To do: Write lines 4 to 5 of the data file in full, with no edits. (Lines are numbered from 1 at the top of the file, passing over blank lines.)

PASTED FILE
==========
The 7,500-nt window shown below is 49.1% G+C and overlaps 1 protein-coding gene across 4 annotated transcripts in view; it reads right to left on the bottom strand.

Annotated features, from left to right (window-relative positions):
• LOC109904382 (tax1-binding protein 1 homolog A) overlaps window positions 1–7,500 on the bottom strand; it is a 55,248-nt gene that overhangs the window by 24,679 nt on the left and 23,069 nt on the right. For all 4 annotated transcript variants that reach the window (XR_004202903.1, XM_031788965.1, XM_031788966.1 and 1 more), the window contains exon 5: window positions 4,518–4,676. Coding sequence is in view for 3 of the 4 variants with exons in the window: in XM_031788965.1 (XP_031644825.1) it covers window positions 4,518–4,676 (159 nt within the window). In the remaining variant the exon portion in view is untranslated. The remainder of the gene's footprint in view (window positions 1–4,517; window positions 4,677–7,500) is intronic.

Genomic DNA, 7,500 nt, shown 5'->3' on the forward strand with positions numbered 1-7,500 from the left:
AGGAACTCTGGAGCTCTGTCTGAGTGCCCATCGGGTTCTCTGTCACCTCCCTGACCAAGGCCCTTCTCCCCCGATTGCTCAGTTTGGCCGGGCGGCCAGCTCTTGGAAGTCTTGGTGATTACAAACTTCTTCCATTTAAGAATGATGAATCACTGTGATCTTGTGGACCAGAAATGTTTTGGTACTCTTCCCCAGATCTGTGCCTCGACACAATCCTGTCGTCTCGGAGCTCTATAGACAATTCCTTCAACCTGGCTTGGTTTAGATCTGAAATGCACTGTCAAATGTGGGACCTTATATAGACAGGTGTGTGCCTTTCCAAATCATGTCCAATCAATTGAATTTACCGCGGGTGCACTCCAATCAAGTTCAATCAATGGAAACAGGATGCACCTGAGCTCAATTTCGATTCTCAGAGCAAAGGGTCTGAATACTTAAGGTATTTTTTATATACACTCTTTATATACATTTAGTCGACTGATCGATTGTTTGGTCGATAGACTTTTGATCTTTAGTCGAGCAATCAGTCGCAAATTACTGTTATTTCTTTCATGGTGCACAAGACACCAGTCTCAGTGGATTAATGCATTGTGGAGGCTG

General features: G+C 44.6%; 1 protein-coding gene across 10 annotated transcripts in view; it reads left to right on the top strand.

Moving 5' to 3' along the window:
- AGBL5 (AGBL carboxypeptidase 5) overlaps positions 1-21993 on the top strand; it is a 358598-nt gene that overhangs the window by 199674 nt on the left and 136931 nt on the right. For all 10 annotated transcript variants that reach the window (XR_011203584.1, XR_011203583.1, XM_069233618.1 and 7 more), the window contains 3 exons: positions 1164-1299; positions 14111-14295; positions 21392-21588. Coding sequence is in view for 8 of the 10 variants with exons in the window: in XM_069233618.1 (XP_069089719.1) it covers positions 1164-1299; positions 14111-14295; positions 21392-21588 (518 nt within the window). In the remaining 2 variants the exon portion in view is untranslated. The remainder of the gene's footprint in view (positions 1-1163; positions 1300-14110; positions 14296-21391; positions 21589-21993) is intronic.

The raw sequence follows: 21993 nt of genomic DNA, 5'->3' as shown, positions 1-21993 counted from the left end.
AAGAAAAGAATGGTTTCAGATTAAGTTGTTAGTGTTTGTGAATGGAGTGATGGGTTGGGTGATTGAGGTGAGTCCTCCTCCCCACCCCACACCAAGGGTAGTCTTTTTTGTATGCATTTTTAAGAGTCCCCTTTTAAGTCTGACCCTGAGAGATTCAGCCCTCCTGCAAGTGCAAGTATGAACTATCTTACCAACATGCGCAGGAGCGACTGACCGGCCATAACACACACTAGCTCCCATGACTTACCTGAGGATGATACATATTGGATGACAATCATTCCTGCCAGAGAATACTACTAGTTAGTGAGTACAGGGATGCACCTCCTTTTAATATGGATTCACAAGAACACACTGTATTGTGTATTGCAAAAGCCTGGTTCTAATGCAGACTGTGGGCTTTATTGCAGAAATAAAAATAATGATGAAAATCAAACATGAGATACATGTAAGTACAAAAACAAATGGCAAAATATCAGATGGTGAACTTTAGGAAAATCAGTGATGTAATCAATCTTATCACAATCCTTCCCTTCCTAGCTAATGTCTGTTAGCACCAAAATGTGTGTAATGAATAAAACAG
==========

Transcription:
Genomic DNA, 7,500 nt, shown 5'->3' on the forward strand with positions numbered 1-7,500 from the left:
AGGAACTCTGGAGCTCTGTCTGAGTGCCCATCGGGTTCTCTGTCACCTCCCTGACCAAGGCCCTTCTCCCCCGATTGCTCAGTTTGGCCGGGCGGCCAGCTCTTGGAAGTCTTGGTGATTACAAACTTCTTCCATTTAAGAATGATGAATCACTGTGATCTTGTGGACCAGAAATGTTTTGGTACTCTTCCCCAGATCTGTGCCTCGACACAATCCTGTCGTCTCGGAGCTCTATAGACAATTCCTTCAACCTGGCTTGGTTTAGATCTGAAATGCACTGTCAAATGTGGGACCTTATATAGACAGGTGTGTGCCTTTCCAAATCATGTCCAATCAATTGAATTTACCGCGGGTGCACTCCAATCAAGTTCAATCAATGGAAACAGGATGCACCTGAGCTCAATTTCGATTCTCAGAGCAAAGGGTCTGAATACTTAAGGTATTTTTTATATACACTCTTTATATACATTTAGTCGACTGATCGATTGTTTGGTCGATAGACTTTTGATCTTTAGTCGAGCAATCAGTCGCAAATTACTGTTATTTCTTTCATGGTGCACAAGACACCAGTCTCAGTGGATTAATGCATTGTGGAGGCTG